7. The Red Centre
Also known as Central Australia, the Red Centre is where Uluru rises from the landscape in all its beauty. But there’s far more to this region than the iconic rock of the Outback. Discover Kata Tjuta (The Olgas) and its 36 stunning red domes; Kings Canyon, with its natural amphitheatre and the East and West MacDonnell Ranges.
Uluru & Kings Canyon Family Adventure
8. The Outback
Experience the untamed beauty of Outback Australia, hear tales of the Aboriginal Dreaming with a First Nations guide, cross incredible scenery in a 4WD, and walk among a carpet of wildflowers in the Flinders Ranges.
West Coast & Karijini Overland Adventure
9. Fraser Island
Fraser Island (K'gari) isn’t just the largest sand island in Queensland, it’s the largest one in the world. Explore the rugged headlands, silica sand beaches, lush rainforests hugging the shore and freshwater lakes which lay hidden throughout this World Heritage listed island.
Fraser Island (K'gari) Adventure
10. Great Ocean Road
The Great Ocean Road is a winding coastal route of sandstone cliffs and dense rainforest hinterland that stretches all the way from Torquay in the East to Allansford in the West. While the region is famous for its Twelve Apostles, there are plenty of local secrets to be discovered if you’re willing to take the time.
Great Ocean Road & Grampians Adventure
This island state turns heads thanks to its thriving gallery and gastronomy scene, plus its bounty of natural wonders. Boasting some of Australia’s finest beaches, mistiest mountaintops, loneliest patches of wilderness and most elusive animals, Tasmania is a nature lover’s wonderland.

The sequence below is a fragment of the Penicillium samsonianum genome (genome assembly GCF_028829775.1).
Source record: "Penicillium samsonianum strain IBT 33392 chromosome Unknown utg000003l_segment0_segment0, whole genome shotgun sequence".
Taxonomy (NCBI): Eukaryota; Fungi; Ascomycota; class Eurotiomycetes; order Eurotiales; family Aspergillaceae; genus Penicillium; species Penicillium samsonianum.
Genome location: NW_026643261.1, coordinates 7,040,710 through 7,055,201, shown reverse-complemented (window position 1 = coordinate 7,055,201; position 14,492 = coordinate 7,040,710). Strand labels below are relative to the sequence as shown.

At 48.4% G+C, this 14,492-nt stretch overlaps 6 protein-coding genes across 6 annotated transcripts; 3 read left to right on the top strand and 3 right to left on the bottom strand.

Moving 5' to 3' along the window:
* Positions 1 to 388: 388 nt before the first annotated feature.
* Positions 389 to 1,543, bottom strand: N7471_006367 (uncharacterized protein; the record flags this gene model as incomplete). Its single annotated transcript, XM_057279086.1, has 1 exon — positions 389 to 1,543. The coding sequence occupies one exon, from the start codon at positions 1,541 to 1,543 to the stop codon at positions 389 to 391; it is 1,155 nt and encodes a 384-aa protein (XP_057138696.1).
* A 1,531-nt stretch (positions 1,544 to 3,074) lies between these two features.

Hobart & Southern Tasmania Explorer
Trek the Cradle Mountain Overland Track
See the iconic Sydney Harbour Bridge and Opera House, take a dip at Bondi Beach, explore the historic Rocks area and discover everything this cosmopolitan city has to offer.
13. South Australian outback
Explore the South Australian outback at Arkaroola Wilderness Sanctuary on a 4WD tour that takes in science, education and conservation and showcases this incredible and unique wilderness area.
Outback South Australia & Eyre Peninsula
South Australia Outback Adventure
14. The Great Barrier Reef
Be inspired by the beauty of the world’s largest coral reef – The Great Barrier Reef. Go snorkelling in the warm waters with exotic sea creatures and colourful coral.
Brisbane to the Daintree Discovery
15. The Daintree Rainforest
Explore the world's most ancient rainforest, the Daintree in Far North Queensland, with a local family who lives in a privately-owned part of it.
Geography and environment